Oh and I forgot to mention that subsidized gasoline is available for those holding the carnet. Mostly they would fill their tanks in the border cities like San Cristobal, get that gasoline in some jerry cans, and would sell it or trade it for food in Colombia. Without cars passing through the bridge now, chances are that this gasoline is going through the bushes. Without any means to get food, medicines at affordable prices (we are talking about prices here, people holding the carnet could barely make a living some time ago), or even gasoline, people without the carnet were better off leaving the country. Those most affected are the elders. Payment of pensions was to be made through this system, forcing poor older people to make rows for 8 or 10 hours to receive a pack of money barely enough to buy a dozen eggs. But without the carnet, even this handout was impossible to get for them. Of course, those elder people who have refused to get the carnet in these last 3 years have died like flies. By the thousands.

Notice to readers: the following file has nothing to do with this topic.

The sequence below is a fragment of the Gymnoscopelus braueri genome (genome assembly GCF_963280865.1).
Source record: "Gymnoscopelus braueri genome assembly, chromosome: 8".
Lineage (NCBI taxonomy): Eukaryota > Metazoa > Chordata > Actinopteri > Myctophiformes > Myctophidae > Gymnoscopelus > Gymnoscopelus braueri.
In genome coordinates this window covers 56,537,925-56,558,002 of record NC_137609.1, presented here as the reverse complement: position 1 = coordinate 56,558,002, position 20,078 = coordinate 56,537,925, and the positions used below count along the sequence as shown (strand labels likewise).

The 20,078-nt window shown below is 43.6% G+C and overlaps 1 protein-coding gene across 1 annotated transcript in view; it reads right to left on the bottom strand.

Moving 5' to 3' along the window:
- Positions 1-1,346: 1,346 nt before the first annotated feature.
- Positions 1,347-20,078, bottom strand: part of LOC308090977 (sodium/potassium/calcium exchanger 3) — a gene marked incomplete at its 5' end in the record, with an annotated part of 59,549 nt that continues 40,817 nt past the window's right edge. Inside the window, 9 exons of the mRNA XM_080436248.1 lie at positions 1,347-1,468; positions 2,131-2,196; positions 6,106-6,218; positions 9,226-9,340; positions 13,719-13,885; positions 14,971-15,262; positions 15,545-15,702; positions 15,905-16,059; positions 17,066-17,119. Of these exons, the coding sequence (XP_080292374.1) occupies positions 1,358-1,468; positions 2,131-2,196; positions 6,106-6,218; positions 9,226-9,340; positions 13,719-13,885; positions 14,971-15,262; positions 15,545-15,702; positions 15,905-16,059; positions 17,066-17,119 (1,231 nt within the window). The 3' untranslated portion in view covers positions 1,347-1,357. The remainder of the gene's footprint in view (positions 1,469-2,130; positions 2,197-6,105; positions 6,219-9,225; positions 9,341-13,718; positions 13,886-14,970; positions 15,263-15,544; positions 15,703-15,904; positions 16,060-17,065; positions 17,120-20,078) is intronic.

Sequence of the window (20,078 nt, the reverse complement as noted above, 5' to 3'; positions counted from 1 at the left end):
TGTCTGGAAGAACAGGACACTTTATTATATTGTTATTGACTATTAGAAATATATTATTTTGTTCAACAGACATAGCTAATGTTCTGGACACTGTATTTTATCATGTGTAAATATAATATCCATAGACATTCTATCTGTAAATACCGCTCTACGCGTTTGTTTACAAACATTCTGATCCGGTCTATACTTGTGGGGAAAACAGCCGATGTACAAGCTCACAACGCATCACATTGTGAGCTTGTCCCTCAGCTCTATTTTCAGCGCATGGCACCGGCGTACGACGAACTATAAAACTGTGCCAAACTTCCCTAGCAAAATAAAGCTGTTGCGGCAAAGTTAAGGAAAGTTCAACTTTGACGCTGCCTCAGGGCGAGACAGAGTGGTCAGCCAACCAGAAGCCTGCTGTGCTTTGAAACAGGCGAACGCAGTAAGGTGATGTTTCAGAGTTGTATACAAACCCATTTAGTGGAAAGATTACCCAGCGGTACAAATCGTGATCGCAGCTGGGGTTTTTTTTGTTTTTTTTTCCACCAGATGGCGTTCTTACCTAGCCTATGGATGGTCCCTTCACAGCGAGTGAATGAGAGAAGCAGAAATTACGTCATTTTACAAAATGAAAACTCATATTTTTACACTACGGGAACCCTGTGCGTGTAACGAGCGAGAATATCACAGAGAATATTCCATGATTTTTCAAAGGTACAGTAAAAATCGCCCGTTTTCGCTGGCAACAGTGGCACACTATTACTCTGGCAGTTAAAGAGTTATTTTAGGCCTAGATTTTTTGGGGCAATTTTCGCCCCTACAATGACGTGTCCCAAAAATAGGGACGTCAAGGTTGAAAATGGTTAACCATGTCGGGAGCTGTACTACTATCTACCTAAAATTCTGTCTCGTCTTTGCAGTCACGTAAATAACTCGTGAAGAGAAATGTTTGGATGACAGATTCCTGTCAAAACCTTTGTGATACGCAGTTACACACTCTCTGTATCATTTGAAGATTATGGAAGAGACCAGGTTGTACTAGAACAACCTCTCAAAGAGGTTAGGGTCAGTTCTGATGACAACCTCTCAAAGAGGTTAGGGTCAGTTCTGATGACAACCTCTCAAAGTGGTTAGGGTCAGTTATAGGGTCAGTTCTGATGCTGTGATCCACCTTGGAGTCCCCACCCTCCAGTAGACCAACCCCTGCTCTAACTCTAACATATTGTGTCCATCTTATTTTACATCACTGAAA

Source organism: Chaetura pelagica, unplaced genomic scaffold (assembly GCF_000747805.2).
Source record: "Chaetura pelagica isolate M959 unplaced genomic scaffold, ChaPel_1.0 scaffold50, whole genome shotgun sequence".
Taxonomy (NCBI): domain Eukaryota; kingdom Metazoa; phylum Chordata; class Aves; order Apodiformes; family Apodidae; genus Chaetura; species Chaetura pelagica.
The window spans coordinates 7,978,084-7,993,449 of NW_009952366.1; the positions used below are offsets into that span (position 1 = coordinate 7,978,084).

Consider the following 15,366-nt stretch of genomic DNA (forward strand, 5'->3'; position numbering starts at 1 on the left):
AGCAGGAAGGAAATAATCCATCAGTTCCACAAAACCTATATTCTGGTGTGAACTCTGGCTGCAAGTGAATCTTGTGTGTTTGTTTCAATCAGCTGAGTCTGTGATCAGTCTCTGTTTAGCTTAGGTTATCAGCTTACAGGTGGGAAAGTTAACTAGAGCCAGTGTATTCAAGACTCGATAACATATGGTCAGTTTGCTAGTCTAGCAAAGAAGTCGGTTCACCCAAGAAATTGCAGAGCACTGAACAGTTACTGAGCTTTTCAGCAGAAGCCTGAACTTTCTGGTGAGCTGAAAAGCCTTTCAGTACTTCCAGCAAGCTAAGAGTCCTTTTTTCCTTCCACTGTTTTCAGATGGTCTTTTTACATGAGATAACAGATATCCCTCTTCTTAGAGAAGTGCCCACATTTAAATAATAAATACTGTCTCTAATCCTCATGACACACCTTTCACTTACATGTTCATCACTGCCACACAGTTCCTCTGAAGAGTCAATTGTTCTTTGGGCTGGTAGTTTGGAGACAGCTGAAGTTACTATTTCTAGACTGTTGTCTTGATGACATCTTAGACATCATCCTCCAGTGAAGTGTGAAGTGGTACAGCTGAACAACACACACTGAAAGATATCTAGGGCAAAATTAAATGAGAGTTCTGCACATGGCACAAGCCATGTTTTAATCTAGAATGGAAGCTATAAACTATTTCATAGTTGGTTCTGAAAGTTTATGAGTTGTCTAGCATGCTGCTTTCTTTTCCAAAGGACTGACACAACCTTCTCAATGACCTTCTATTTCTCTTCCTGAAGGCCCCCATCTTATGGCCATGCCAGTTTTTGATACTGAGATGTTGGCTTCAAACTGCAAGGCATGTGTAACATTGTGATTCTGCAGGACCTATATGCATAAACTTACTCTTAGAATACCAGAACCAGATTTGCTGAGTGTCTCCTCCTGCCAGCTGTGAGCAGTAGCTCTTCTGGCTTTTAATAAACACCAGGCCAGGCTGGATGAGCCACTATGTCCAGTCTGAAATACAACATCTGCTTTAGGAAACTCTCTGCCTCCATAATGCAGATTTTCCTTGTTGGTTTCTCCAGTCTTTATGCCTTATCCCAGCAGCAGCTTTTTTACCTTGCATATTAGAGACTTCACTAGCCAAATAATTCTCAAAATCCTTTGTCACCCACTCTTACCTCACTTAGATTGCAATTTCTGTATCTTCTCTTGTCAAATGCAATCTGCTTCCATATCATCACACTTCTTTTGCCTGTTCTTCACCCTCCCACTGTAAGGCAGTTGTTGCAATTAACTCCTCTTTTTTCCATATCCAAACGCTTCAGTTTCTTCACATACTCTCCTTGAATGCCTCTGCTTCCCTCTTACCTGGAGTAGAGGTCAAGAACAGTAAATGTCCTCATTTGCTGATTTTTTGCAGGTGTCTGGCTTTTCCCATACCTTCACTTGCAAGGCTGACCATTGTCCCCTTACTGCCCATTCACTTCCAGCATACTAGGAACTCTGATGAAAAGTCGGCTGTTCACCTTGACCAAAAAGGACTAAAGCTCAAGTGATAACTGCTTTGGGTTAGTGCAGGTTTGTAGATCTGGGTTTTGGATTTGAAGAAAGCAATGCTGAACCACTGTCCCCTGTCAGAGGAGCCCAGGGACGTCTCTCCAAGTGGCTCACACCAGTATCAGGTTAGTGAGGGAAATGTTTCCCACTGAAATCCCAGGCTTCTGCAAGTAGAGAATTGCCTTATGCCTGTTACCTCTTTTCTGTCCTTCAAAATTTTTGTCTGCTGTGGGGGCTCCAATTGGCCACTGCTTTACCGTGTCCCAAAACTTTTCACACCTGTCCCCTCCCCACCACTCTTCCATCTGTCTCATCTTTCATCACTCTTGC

I do know that Nico sold this as the big socialist achievement in history. He even issued bonuses for proven single, pregnant women with more than 2 children, encouraging them to have more children because they would receive an allowance for every one of the babies. Of course, they would receive money throughout the carnet de la patria.
It’s even embarrassing mentioning this!
Does this sound familiar?
A lot has been written on this website about the advent of personal microchips and how they might be forced upon people at some point in the not so distant future. Of course, it will be done with our “convenience” in mind and then at some point, it will be nearly impossible to function in society without being chipped. Basically everyone, according to some experts, will get chipped.
And so it is in Venezuela, too, that functioning without the Carnet is nearly impossible. And functioning with the Carnet is nearly impossible unless you toe the Maduro party line.
Of course, this restriction of resources is entirely against our Constitution. Ironically, the Constitution that Hugo left behind him.
After the election process, the people holding the carnet was instructed to immediately go to some data collection points called “red points” where they had to register themselves and were asked an entire series of questions about what programs they received, like housing, pensions, medication or feeding. If they voted against Maduro, they would be rejected from those programs. I know this first hand because I was there.